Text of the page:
Imagine, for example, that you sell t-shirts on Amazon, but decide to switch from selling cotton shirts to shirts made from a poly-cotton blend. That means you’d need to use a different HS code if you want to ship those t-shirts internationally.

This is even more important if you are selling products like foods, living organisms (plants), or other items that may be subject to stricter customs clearance requirements. Especially items like these must always be carefully identified using the right HS codes.

Conclusion: HS codes help expand your international business

If you’re selling internationally on Amazon, then HS codes may seem like a necessary ‘burden’ at first. It can take some time to become familiar with the code system and figure out which codes to use.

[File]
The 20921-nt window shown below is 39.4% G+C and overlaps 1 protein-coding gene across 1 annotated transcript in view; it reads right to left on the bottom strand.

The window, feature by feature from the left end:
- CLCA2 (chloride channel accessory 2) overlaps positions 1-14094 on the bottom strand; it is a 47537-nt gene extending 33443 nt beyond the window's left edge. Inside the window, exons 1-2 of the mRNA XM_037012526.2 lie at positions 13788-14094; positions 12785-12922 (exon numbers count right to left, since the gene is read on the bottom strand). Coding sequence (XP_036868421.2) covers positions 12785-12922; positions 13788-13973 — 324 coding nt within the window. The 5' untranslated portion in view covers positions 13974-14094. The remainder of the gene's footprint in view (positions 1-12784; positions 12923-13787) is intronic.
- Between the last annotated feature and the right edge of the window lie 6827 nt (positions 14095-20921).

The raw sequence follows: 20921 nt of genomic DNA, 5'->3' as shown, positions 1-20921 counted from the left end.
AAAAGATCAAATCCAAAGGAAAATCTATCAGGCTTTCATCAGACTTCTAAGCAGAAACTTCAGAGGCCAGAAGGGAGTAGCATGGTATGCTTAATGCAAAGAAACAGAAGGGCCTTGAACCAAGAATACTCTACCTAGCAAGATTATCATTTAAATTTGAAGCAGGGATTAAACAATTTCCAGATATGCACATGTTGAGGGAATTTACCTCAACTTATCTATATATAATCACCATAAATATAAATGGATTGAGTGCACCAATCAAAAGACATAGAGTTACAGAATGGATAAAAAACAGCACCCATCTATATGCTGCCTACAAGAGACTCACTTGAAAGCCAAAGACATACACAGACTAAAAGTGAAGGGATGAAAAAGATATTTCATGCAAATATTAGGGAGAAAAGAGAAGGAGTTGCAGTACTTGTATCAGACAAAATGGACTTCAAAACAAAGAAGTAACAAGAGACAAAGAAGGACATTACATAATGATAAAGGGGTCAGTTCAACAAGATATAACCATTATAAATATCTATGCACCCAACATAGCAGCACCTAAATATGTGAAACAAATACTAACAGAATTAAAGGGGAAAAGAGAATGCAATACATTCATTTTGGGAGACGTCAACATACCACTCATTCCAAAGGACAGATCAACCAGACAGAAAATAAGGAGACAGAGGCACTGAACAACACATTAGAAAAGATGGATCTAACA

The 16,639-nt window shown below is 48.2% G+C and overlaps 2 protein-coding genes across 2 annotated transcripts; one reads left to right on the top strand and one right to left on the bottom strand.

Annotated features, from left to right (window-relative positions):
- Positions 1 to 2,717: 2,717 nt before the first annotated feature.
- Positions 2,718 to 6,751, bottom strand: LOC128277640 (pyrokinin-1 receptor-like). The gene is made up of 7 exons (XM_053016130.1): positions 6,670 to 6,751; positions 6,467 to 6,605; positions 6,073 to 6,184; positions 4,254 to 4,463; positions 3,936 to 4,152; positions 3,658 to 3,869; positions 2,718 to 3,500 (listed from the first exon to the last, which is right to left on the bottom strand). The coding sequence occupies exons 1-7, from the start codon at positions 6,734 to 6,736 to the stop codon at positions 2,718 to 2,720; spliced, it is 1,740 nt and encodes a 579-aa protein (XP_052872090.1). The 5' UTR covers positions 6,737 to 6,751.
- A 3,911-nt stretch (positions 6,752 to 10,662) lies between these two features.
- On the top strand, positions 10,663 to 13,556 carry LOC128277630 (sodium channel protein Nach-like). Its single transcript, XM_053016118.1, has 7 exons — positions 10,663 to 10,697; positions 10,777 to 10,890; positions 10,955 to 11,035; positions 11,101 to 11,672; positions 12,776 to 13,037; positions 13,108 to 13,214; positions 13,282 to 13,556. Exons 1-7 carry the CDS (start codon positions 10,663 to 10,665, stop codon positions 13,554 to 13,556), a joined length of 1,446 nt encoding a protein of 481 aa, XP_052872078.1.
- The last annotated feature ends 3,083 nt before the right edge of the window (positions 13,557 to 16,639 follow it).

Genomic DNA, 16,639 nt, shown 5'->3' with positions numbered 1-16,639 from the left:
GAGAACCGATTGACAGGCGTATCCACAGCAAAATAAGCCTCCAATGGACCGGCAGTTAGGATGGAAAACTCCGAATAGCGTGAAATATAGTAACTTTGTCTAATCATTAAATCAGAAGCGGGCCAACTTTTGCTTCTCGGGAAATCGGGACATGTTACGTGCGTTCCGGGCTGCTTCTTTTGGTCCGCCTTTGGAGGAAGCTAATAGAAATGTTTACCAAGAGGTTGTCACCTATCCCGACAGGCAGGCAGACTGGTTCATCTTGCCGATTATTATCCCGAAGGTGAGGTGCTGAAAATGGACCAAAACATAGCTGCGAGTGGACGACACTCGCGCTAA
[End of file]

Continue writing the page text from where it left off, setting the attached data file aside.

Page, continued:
However, remember that this system is actually a means for you to gain access to markets outside of your home country. When you use the codes properly, you’ll expand your Amazon customer base and ensure a positive customer experience, with the fastest possible international delivery.

Take some time to get used to the HS code system, and a little research will pay off. If you run into questions, be sure to check with your logistics partners or local customs authorities themselves. After you’ve mastered the system, you’ll be well-positioned to bring your international sales to the next level on Amazon.

Recommended: The Enhanced, Expanded FBA New Selection Program

Author Bio:

Stephanie Butcher is a Content Marketing Specialist at SendCloud, a shipping automation platform that helps online stores save time, effort, and money on their most frustrating process: shipping. The all-in-one shipping platform connects 30+ international carriers to online stores and enables efficient worldwide shipping.

The post Quick Guide to HS Codes for Amazon Retailers appeared first on AMZ Advisers.


Similar Posts